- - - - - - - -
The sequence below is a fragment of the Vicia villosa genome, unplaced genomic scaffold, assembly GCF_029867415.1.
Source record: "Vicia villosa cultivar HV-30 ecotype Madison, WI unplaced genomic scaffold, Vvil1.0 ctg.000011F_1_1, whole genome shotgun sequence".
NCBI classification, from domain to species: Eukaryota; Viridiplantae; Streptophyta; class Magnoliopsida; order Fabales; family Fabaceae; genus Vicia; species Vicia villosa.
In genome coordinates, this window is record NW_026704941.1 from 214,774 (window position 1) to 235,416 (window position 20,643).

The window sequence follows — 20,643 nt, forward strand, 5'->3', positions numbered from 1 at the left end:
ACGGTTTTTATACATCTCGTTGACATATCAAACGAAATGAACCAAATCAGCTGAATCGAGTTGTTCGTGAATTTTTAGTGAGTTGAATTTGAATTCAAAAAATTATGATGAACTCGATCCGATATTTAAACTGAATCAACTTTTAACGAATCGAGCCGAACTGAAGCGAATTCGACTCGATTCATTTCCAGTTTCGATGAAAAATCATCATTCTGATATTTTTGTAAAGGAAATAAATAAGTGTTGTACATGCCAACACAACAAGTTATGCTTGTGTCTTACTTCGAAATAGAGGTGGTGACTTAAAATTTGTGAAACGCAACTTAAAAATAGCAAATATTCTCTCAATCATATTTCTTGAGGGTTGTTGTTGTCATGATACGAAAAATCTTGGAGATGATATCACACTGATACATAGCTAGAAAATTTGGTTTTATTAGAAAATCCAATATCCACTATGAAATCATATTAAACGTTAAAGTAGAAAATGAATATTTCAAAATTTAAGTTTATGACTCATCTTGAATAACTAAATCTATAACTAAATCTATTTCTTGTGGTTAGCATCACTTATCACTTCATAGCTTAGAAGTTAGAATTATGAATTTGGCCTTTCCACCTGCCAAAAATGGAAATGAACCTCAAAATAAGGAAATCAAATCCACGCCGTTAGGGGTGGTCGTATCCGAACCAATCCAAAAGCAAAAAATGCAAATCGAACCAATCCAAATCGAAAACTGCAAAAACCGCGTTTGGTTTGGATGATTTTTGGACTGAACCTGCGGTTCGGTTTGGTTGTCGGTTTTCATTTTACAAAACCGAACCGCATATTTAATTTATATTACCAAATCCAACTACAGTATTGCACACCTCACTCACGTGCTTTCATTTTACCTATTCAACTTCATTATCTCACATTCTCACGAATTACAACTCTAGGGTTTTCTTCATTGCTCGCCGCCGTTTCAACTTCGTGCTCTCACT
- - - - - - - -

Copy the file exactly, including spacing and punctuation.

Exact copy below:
The sequence below is a fragment of the Vicia villosa genome, unplaced genomic scaffold, assembly GCF_029867415.1.
Source record: "Vicia villosa cultivar HV-30 ecotype Madison, WI unplaced genomic scaffold, Vvil1.0 ctg.000011F_1_1, whole genome shotgun sequence".
NCBI classification, from domain to species: Eukaryota; Viridiplantae; Streptophyta; class Magnoliopsida; order Fabales; family Fabaceae; genus Vicia; species Vicia villosa.
In genome coordinates, this window is record NW_026704941.1 from 214,774 (window position 1) to 235,416 (window position 20,643).

The window sequence follows — 20,643 nt, forward strand, 5'->3', positions numbered from 1 at the left end:
ACGGTTTTTATACATCTCGTTGACATATCAAACGAAATGAACCAAATCAGCTGAATCGAGTTGTTCGTGAATTTTTAGTGAGTTGAATTTGAATTCAAAAAATTATGATGAACTCGATCCGATATTTAAACTGAATCAACTTTTAACGAATCGAGCCGAACTGAAGCGAATTCGACTCGATTCATTTCCAGTTTCGATGAAAAATCATCATTCTGATATTTTTGTAAAGGAAATAAATAAGTGTTGTACATGCCAACACAACAAGTTATGCTTGTGTCTTACTTCGAAATAGAGGTGGTGACTTAAAATTTGTGAAACGCAACTTAAAAATAGCAAATATTCTCTCAATCATATTTCTTGAGGGTTGTTGTTGTCATGATACGAAAAATCTTGGAGATGATATCACACTGATACATAGCTAGAAAATTTGGTTTTATTAGAAAATCCAATATCCACTATGAAATCATATTAAACGTTAAAGTAGAAAATGAATATTTCAAAATTTAAGTTTATGACTCATCTTGAATAACTAAATCTATAACTAAATCTATTTCTTGTGGTTAGCATCACTTATCACTTCATAGCTTAGAAGTTAGAATTATGAATTTGGCCTTTCCACCTGCCAAAAATGGAAATGAACCTCAAAATAAGGAAATCAAATCCACGCCGTTAGGGGTGGTCGTATCCGAACCAATCCAAAAGCAAAAAATGCAAATCGAACCAATCCAAATCGAAAACTGCAAAAACCGCGTTTGGTTTGGATGATTTTTGGACTGAACCTGCGGTTCGGTTTGGTTGTCGGTTTTCATTTTACAAAACCGAACCGCATATTTAATTTATATTACCAAATCCAACTACAGTATTGCACACCTCACTCACGTGCTTTCATTTTACCTATTCAACTTCATTATCTCACATTCTCACGAATTACAACTCTAGGGTTTTCTTCATTGCTCGCCGCCGTTTCAACTTCGTGCTCTCACT